On the day after Christmas, President Bush signed the Omnibus Appropriations bill for fiscal year 2008, ending a long struggle with Congress over earmarks, appropriate funding levels for various government agencies and continued funding for the war in Iraq. Buried deep in this huge and complex document (section 218, to be specific, although not all the sections seem to be numbered) is language that turns the voluntary program of open access deposit for research articles that are the result of National Institute of Health funding into a mandate.
Beginning immediately, apparently, when an NIH funded researcher has a article about her research accepted for peer-reviewed publication, she is required to deposit a copy of the final version of the article into the open access PubMed Central database within 12 months of publication.
Librarians, and many others in higher education, have lobbied for several years to get this requirement, and others like it for research funded by other taxpayer supported agencies, enacted. Now the issues of implementation become both real and urgent. How can we help faculty researchers understand the new mandate? What publishers can we recommend, and can we help faculty review their publication contracts to be sure compliance (or even earlier public access to the article) is allowed? Some publishers, like Elsevier, already promise to deposit copies of articles they publish for researchers. Publishing with such a publisher is an easy way to comply with the mandate, but it will almost certainly result in the full 1 year delay before open access. For many researchers, there will still be significant advantage in accomplishing open access much sooner than this. So the task of assisting faculty with understanding their alternatives, negotiating their publication contracts and navigating the mechanics of open access deposit are even more urgent services that academic libraries can and should provide.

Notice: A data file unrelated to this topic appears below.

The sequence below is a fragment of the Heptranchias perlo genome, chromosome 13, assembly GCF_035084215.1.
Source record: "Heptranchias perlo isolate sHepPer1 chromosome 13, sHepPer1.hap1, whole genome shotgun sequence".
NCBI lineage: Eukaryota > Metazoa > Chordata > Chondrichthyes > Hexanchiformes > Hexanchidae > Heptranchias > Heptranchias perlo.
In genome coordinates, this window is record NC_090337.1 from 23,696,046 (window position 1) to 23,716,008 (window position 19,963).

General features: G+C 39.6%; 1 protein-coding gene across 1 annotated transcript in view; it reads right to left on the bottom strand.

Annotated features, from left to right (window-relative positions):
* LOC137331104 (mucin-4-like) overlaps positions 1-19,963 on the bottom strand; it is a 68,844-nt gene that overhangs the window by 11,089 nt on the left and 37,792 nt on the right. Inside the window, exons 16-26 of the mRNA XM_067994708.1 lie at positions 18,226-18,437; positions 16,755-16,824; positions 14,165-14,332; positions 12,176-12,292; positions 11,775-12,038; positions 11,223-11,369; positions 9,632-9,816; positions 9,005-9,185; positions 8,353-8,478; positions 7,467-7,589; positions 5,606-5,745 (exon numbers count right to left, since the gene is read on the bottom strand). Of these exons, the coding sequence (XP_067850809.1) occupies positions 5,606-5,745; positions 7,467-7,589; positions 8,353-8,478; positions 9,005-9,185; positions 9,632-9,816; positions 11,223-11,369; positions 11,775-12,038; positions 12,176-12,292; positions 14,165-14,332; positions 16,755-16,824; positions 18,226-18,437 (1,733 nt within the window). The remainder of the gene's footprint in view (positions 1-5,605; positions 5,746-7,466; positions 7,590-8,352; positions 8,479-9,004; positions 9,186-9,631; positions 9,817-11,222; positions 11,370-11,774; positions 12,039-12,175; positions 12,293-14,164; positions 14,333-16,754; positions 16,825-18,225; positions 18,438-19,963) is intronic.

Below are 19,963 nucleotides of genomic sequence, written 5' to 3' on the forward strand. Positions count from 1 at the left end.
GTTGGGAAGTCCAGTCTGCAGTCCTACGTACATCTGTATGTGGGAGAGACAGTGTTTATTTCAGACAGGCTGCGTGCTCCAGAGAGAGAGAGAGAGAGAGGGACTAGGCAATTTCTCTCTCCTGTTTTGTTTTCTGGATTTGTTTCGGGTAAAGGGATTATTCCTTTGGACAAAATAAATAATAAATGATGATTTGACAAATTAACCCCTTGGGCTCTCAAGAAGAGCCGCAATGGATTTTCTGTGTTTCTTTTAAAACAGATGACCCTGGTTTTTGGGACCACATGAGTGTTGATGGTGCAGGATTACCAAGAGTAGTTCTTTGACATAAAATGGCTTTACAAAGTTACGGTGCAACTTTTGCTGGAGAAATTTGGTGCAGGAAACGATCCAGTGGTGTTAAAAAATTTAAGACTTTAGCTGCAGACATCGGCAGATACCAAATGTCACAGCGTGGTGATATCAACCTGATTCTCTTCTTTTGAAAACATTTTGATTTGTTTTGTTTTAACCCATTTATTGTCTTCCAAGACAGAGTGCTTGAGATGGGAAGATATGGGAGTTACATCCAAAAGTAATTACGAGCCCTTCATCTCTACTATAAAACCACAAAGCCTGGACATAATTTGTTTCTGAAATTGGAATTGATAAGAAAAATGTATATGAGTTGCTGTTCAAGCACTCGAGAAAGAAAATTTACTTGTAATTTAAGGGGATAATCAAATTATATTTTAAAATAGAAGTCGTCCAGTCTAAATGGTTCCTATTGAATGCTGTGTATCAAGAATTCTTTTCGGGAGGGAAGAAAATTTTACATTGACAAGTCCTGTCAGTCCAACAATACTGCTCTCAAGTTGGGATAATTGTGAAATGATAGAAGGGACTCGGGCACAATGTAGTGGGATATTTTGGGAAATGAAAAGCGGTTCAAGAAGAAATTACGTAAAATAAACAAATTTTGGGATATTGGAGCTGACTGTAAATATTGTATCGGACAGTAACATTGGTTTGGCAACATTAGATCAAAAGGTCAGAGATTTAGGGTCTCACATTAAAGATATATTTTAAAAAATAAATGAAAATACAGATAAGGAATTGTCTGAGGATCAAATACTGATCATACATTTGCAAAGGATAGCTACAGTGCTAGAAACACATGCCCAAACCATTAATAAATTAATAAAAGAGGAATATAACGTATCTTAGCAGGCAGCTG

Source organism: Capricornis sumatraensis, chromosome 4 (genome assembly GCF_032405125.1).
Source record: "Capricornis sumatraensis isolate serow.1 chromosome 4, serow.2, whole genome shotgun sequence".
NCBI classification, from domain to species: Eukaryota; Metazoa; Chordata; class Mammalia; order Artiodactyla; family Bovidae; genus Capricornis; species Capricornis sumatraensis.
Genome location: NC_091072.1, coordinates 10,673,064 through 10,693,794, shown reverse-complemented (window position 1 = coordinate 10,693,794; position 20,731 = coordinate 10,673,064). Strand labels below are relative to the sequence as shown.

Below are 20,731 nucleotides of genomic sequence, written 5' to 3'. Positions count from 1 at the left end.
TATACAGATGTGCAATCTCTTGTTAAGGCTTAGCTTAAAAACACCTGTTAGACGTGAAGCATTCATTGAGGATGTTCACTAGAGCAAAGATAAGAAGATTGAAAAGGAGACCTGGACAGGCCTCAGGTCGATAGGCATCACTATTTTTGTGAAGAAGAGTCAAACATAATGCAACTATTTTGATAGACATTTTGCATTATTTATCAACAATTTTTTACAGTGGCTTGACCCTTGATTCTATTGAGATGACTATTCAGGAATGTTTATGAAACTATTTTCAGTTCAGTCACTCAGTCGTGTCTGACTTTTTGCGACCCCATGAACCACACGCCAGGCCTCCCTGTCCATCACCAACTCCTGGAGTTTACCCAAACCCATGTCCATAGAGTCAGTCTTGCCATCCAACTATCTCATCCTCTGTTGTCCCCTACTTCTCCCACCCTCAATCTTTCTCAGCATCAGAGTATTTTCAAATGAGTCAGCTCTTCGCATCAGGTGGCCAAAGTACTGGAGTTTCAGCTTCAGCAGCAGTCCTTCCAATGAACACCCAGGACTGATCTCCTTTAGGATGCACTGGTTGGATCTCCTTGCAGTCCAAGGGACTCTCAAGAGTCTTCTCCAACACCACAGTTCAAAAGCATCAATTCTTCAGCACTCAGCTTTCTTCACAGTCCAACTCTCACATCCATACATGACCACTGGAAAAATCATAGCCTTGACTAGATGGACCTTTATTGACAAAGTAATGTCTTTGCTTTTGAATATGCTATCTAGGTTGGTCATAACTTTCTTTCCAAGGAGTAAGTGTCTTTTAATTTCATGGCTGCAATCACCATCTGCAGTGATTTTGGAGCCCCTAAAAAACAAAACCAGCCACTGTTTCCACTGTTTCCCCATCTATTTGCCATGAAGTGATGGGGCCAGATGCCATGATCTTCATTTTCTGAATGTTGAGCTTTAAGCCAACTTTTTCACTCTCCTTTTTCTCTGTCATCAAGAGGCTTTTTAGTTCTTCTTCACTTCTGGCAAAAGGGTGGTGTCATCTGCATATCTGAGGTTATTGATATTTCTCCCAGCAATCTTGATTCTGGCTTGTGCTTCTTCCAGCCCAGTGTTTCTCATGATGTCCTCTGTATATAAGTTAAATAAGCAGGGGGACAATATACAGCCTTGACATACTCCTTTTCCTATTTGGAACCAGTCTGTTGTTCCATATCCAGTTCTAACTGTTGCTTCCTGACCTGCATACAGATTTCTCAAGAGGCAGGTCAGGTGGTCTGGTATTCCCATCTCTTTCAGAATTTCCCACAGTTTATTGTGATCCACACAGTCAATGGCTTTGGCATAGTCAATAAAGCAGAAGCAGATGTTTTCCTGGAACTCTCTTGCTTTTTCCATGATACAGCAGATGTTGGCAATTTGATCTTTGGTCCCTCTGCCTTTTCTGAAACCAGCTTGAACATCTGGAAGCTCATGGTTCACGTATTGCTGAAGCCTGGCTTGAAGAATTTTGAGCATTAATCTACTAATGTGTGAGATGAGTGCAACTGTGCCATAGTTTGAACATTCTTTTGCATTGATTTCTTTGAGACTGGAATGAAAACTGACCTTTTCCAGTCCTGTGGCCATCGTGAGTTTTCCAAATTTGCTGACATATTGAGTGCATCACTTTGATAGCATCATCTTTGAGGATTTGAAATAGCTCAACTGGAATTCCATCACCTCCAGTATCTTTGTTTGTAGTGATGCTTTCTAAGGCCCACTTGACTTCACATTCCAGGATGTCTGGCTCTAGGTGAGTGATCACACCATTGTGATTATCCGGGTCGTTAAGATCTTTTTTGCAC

Policy on Electronic Course Content
For help deciding whether course content in Blackboard or some other digital form is fair use or requires copyright permission, consult this policy document adopted by the Academic Council in February 2008.
Search the Scholarly Communications Blog
- Authors' Rights
- Copyright in the Classroom
- Copyright Information Notes
- Copyright Issues and Legislation
- Digital Rights Management
- Fair Use
- international IP
- Open Access and Institutional Repositories
- Open Access topics
- Orphan works
- Public Domain
- Scholarly Publishing
- Traditional Knowledge
- User Generated Content
- Drew Kadel on Connecting the Dots
- Racheli Edelman on Fair use, Georgia State, and the rest of the world.
- The squatter strategy | Gavia Libraria on A discouraging day in court for GSU
- Copyright & Fair Use » Blog Archive » Dim lines and murky waters persist @ Georgia State on A discouraging day in court for GSU
- Google’s Fair-Use Claim Prevails in the Google Books Case | Sam Trosow on A wide-angle lens on fair use